Cuts are undermining NHS

Submitted by Matthew on 25 May, 2016 - 11:24 Author: Editorial

NHS trusts in England trusts ran up a record deficit of £2.45 billion in the year 2014-15, according to figures released on 20 May.

And the deficits are rising. The Government’s projections admit that health care costs will rise: from a little over £100 billion in 2015, they reckon, by a further £30 billion.
But funding will rise only £10 billion. The other £20 billion is supposed to come from “productivity savings.”

The tariff paid by the CCGs (groups of GPs) to NHS Trusts for each medical procedure is being arbitrarily cut by 2-3% each year. NHS Trusts can’t magic up “productivity” from nowhere, and so run into deficit rather than endanger patients.

There is an inbuilt tendency for health care costs to rise as a percentage of GDP as new medical procedures and drugs are developed and more people survive into old age.
NHS costs rose between 1949 and 1979 from 3.6% to 5% of GDP. After Thatcher took office in 1979 the budget was held at around 5% of GDP until 1999.

The NHS was blighted by low wages, long working hours, crumbling buildings, out-of-date-equipment, service shortages, and long waiting times.

Between 1999 and 2010 the Labour government raised funding to around 7.8% of GDP. The downside: it expanded the “internal market” and introduced PFI, which created a debt/contract overhang that continues to drain NHS resources.

Since 2010 funding levels have dropped back to 7% of GDP and towards 6%, which will be the lowest proportion on health care of the 34 richer countries in the OECD.

In both France and Germany (where the system is “social insurance” rather than direct free provision of health care) state spending on health care is around 8.5% of GDP, with total spending of 11% of GDP.

The situation in England is likely to become worse in the next four years for a number of reasons. Cuts in spending on the NHS are weighted towards the end of the five year cycle. 2015/16 and the current year, 2016/17, have relatively “generous” settlements. All the easy “productivity” savings have already been made, so the continued squeeze will bite harder. And after six years of a pay freeze, wages are rising a bit.

It would appear that in order to keep down the deficit figure this year, the Department of Health has cooked the books. Capital budgets have been raided (perhaps for £1 billion). NHS-owned land, buildings, and sometimes high-cost medical equipment, have been sold, and sometimes leased back, in one-off money savings measures which will make future funding crises worse.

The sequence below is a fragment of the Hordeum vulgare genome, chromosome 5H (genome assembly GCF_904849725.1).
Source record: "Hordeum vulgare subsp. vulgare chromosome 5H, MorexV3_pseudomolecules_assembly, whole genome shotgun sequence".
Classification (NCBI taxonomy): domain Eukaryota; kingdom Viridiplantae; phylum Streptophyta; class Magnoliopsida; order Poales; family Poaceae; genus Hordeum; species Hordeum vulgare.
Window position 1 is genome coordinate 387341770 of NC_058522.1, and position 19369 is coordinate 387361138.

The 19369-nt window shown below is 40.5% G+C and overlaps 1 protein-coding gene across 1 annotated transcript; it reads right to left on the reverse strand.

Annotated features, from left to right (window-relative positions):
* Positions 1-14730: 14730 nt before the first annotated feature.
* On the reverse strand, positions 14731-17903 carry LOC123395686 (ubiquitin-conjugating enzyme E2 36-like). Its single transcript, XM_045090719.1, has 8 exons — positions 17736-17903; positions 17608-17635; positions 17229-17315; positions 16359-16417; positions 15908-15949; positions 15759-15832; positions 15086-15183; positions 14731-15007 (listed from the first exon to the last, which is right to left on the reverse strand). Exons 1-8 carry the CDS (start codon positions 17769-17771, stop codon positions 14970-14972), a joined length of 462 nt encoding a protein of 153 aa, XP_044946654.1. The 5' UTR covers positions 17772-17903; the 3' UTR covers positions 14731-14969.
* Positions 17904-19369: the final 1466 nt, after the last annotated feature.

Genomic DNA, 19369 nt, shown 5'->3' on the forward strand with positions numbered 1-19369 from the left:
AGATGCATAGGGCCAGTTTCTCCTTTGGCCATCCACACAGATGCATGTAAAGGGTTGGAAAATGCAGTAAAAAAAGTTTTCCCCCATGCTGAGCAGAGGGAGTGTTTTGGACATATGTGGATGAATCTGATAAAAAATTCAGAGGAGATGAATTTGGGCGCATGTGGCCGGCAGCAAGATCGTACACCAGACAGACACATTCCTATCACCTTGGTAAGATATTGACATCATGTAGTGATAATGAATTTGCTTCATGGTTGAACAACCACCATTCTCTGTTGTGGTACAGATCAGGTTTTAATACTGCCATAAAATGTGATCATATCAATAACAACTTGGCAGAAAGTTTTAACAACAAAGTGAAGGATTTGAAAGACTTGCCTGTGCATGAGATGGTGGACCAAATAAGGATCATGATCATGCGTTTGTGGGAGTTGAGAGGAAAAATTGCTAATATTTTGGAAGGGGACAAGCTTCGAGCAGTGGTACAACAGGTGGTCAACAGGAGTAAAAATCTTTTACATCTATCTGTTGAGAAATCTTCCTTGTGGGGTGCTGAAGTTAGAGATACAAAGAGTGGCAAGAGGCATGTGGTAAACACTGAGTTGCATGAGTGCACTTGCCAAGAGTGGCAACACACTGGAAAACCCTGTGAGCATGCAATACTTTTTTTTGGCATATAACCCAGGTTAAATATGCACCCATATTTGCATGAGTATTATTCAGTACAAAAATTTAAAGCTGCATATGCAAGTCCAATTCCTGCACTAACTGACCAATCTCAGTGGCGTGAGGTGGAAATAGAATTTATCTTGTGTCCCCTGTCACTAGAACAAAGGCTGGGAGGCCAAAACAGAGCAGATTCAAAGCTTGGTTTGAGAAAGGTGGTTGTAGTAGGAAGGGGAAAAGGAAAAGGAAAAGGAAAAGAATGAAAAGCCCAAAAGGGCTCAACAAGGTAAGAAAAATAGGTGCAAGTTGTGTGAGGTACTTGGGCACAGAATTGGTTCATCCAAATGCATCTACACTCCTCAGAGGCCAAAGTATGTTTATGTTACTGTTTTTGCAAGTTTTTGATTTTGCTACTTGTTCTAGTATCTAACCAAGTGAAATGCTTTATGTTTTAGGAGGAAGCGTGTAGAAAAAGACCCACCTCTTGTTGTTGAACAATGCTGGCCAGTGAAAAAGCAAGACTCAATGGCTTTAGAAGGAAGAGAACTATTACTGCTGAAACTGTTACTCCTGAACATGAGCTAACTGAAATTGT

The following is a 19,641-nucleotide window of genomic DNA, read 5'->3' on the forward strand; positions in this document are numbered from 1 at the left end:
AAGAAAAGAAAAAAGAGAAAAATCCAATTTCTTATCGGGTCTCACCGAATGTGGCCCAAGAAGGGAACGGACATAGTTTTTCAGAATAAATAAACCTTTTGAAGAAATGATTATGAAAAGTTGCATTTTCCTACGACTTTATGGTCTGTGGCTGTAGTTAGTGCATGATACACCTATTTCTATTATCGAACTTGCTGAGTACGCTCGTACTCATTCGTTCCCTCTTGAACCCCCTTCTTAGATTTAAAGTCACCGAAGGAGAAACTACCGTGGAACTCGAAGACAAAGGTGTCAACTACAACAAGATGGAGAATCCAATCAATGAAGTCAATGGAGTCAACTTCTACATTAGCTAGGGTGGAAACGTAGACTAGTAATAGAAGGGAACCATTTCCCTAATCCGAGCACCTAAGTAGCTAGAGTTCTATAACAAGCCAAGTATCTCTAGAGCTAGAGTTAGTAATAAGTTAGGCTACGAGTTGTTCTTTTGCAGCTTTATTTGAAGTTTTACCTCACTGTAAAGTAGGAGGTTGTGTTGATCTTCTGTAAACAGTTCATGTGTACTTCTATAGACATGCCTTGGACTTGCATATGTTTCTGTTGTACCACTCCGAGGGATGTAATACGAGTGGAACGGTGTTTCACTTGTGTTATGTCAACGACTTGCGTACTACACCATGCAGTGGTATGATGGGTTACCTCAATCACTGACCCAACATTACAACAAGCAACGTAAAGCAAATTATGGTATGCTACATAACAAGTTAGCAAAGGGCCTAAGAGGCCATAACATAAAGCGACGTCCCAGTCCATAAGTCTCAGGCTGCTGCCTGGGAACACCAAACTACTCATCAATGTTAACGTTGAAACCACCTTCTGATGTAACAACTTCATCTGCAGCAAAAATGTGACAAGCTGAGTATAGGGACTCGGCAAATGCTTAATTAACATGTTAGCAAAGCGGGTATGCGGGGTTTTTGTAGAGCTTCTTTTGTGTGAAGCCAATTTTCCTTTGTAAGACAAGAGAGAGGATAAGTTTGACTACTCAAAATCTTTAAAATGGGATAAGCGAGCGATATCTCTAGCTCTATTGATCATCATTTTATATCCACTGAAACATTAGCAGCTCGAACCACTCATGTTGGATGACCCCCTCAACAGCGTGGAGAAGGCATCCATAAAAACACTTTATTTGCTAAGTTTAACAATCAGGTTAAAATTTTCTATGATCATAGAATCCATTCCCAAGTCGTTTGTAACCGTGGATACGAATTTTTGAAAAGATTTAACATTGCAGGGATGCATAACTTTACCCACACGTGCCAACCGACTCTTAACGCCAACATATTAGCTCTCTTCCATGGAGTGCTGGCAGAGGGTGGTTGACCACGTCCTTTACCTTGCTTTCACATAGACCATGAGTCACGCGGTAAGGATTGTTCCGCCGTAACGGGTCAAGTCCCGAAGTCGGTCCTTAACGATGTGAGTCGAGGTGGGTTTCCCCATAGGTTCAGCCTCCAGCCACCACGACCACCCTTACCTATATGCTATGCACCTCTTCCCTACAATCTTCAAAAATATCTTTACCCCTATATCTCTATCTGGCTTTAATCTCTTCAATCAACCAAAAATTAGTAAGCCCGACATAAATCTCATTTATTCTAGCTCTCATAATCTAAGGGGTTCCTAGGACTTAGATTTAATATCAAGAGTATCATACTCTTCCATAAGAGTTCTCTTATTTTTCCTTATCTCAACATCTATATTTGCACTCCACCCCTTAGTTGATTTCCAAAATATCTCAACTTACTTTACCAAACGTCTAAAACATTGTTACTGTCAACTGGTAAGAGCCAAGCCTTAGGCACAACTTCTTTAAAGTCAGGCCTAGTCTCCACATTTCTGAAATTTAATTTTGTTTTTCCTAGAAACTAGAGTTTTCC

The Chartered Institute of Public Finance and Accountancy suggests the NHS will exceed its budget by £10 billion a year by 2020, and it could be more.

The budget squeeze pushes us towards the blights of the 1980s and 90s — low wages, long working hours, crumbling buildings, out-of-date-equipment, shortages, long waiting times — and to worse.

It paves the way for the Tories to declare that a full health service is not “affordable”, and some treatments must be paid for. That process already started under Thatcher, with dentistry becoming a paid-for and largely non-NHS service, and long-term care for the elderly being pushed into the private sector.

It will expand, and push more and more health-care into paid-for provision.

There is nothing inevitable about that. There is nothing impossible about a society which, thanks to technology, needs much less of its total labour-time to produce its goods and many services, directing more of its effort into health care.

Total health-care spending is certain to rise if more of it is pushed into the market. The USA, with the most marketised, pay-on-the-nail health-care system of all the rich countries, also has the highest percentage of GDP spent on health care. Some of that is profit-seeking doctors and hospitals “selling” well-off patients much more “care” than is good for them, while worse-off patients are denied care.

The question is, will the extra spending be captured by private profiteering or by public services free at the point of need?

Will the rich be taxed to restore the National Health Service for us all, or will more and more of health care be taken over by profit-grabbing and denied to the worse-off?

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